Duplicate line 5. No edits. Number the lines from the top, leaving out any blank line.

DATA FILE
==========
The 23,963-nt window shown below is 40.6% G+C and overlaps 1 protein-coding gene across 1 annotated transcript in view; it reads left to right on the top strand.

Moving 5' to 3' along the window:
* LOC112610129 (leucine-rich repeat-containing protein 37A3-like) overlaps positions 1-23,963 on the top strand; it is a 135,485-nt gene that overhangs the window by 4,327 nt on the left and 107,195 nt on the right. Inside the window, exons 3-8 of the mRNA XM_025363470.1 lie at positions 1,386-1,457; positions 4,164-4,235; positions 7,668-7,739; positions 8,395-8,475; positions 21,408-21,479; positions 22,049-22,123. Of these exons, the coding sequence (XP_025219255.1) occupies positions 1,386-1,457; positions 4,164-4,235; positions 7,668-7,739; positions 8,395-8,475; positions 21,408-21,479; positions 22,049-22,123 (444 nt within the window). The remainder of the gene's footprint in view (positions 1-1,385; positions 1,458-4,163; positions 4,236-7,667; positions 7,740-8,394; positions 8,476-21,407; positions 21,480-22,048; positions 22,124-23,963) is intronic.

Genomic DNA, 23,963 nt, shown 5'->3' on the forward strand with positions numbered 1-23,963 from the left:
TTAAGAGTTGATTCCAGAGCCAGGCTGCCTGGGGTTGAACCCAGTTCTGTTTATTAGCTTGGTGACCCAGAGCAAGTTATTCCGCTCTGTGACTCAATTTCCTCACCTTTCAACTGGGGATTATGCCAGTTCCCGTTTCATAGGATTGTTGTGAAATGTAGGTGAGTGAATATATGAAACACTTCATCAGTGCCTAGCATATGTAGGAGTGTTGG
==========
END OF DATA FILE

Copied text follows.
TTAAGAGTTGATTCCAGAGCCAGGCTGCCTGGGGTTGAACCCAGTTCTGTTTATTAGCTTGGTGACCCAGAGCAAGTTATTCCGCTCTGTGACTCAATTTCCTCACCTTTCAACTGGGGATTATGCCAGTTCCCGTTTCATAGGATTGTTGTGAAATGTAGGTGAGTGAATATATGAAACACTTCATCAGTGCCTAGCATATGTAGGAGTGTTGG